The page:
tired but hopeful

I’ve been quiet on the blog front lately, due to my extreme stress at work. I have to say that I’ve done a lot of really complicated campaigns in my life, but I’ve never felt so inadequate on a daily basis as I do working on this year’s election. On the one hand, there are a ton of important elections where victory is in reach. On the other, there’s me and my poor brain, trying to juggle six conference calls a day, keeping the mail program on track, training the staff, making sure that volunteers are recruited, the events are organized, and that everything is done legally.

I’ve probably spent more time talking to election lawyers in the last six weeks than I have talking to my husband. No, strike that, I definitely have.

I’m not one to be overly hopeful three weeks out from an election, but I have to say that I’m feeling extremely positive this year. I haven’t felt this good about an election since 1992, and part of my anxiety is directly related to the ’92 election.

In ’92, the group that I was working for endorsed a number of women Congressional candidates. I walked precincts for Anna Eshoo, Lynne Woolsey, and Barbara Boxer, among others. I remember driving up Rte. 101 from Palo Alto to San Francisco on election night with a couple of my coworkers. When George H.W. got on the radio to concede the election to Clinton, one of my coworkers stuck his head out the window, screaming with joy. It was the Year of the Woman, and many of us, in our estrogen-fueled way, decided to get some of our own back against the Senate, after the wretched Clarence Thomas affair.

After the election though, there was a huge lull in progressive organizing. Many people that I talked to thought Clinton would be winning us universal health care, keeping us out of wars, and letting gays in the military as soon as he took office. I was among a small minority (it seemed to me) who said, “hey, we’re glad this guy won, but he’s not our guy–let’s keep pushing him.”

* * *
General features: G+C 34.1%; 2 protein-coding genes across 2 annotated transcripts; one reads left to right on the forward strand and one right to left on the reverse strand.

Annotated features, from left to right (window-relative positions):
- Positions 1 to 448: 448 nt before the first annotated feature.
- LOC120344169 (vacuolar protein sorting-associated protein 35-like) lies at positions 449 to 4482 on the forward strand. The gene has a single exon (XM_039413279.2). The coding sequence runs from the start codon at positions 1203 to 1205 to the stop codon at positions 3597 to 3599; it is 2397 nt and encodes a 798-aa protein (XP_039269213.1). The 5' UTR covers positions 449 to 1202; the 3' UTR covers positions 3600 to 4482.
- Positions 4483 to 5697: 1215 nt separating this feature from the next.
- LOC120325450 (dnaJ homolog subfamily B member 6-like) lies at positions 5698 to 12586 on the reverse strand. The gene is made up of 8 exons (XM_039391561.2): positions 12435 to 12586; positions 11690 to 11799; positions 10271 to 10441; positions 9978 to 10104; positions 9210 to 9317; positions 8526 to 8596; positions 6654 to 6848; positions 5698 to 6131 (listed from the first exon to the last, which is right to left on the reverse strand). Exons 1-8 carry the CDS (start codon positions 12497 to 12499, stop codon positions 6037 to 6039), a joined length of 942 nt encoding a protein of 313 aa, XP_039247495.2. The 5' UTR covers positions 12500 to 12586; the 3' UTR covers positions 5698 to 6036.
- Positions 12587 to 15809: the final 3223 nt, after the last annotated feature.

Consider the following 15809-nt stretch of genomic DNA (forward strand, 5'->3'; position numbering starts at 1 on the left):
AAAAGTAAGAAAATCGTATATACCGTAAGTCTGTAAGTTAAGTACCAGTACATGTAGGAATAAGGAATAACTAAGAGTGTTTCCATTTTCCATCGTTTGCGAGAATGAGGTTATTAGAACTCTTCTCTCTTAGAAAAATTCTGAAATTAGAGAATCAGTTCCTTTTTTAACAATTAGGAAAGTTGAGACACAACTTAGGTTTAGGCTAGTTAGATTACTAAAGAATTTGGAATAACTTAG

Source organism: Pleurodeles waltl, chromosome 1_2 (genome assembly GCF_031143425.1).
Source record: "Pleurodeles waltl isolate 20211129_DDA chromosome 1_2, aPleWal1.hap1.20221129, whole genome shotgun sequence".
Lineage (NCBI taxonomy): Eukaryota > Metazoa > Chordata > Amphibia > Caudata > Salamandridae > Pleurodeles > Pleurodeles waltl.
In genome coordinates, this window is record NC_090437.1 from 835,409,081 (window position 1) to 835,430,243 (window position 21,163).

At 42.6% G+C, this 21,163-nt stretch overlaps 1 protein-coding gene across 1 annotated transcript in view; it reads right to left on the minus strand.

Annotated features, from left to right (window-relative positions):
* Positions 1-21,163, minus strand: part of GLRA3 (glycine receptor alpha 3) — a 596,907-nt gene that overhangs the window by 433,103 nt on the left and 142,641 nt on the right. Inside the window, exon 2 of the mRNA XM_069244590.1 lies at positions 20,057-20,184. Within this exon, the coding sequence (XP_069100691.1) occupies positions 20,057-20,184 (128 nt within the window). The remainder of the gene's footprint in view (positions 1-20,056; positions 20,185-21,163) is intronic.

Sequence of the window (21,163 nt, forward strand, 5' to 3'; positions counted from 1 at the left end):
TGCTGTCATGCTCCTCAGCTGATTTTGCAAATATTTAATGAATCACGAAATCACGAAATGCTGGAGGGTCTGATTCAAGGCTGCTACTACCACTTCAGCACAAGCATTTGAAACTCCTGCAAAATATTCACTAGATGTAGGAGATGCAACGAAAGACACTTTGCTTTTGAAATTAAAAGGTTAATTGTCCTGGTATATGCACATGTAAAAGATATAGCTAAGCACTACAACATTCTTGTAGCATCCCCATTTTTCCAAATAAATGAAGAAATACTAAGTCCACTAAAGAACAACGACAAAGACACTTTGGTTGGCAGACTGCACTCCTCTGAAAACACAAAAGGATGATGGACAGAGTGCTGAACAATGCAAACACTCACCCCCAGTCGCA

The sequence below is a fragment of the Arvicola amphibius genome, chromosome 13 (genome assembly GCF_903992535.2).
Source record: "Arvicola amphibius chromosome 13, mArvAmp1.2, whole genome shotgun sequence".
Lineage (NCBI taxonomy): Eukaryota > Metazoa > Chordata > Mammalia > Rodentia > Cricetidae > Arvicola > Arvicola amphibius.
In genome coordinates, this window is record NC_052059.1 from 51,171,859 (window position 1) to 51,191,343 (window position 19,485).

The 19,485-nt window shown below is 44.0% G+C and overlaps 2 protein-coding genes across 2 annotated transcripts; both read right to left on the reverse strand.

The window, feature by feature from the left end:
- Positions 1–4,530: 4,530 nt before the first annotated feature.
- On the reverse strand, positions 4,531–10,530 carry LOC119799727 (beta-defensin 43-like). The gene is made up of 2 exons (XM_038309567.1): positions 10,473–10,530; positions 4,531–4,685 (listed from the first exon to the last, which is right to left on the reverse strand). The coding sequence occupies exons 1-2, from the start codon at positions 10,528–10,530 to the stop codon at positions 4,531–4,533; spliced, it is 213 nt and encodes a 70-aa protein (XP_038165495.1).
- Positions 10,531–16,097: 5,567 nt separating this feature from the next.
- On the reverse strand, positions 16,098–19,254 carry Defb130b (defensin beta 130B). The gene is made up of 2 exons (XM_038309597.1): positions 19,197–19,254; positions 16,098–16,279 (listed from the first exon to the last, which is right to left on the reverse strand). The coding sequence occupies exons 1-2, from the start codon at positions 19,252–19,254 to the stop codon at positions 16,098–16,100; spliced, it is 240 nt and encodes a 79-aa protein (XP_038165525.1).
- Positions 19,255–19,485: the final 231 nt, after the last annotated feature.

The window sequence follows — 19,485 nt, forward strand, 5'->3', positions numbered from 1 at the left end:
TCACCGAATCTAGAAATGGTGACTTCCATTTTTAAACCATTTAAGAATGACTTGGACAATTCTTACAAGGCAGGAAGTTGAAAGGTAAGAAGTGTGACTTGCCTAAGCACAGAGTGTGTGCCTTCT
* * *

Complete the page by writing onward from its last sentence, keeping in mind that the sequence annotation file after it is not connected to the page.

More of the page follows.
I’m worried that after this year’s election, the same thing may happen. There is this tendency to assume that winning an election is the end game, but it’s really just the beginning. If we don’t have a plan to turn that election victory into actual victories on issues–things like raising the minimum wage, real health care reform, and a sane foreign policy, it’s going to feel pretty hollow.


October 18, 2006. politically motivated.


  1. Leggy replied:

    Maybe are you more idealistic than me, but I just am hoping to actually see people I like elected. At least they can stop creating so much damage, even if it takes a while to undo what’s already been done.

  2. jen replied:

    terrific work you do – and i agree, i feel positive too, but i dare admit it….a lot is riding on this election, and we need to make sure we start (yes, start) off on the right foot – a lot of repair work is needed. cheers.

  3. Michelle replied:

    My brother is a campaign manager out in Utah and just let to go to law school out in DC. I love hearing his stories about his job, it seems so interesting.

  4. Anjali replied:

    I’m not too superstitious, but, oh, my fingers are crossed and knocking on wood at the same time.

  5. Library Lady replied:

    What really worries me is what if we (!) do get in, and the results are so disastrous that we end up losing the 2008 election?

    But I pray (in my agnostic way) that we do get in. Making Bush-Baby a TRUE lame duck president would make me sleep a lot sounder at night!

  6. Jessica replied:

    I, too, haven’t been blogging much due to stress (school and work related) – it sounds like you have a lot on your plate but it also sounds like you are doing very important work.

  7. Comfort Addict replied:

    II am hopeful but not certain that progressive candidates will do well this year. However, I am somewhat cynical that their success will bring any substantial change. As the old Buddhist joke goes, change must come from within. For that, we must change hearts and minds. Thanks to the work you do, we have a chance at that.

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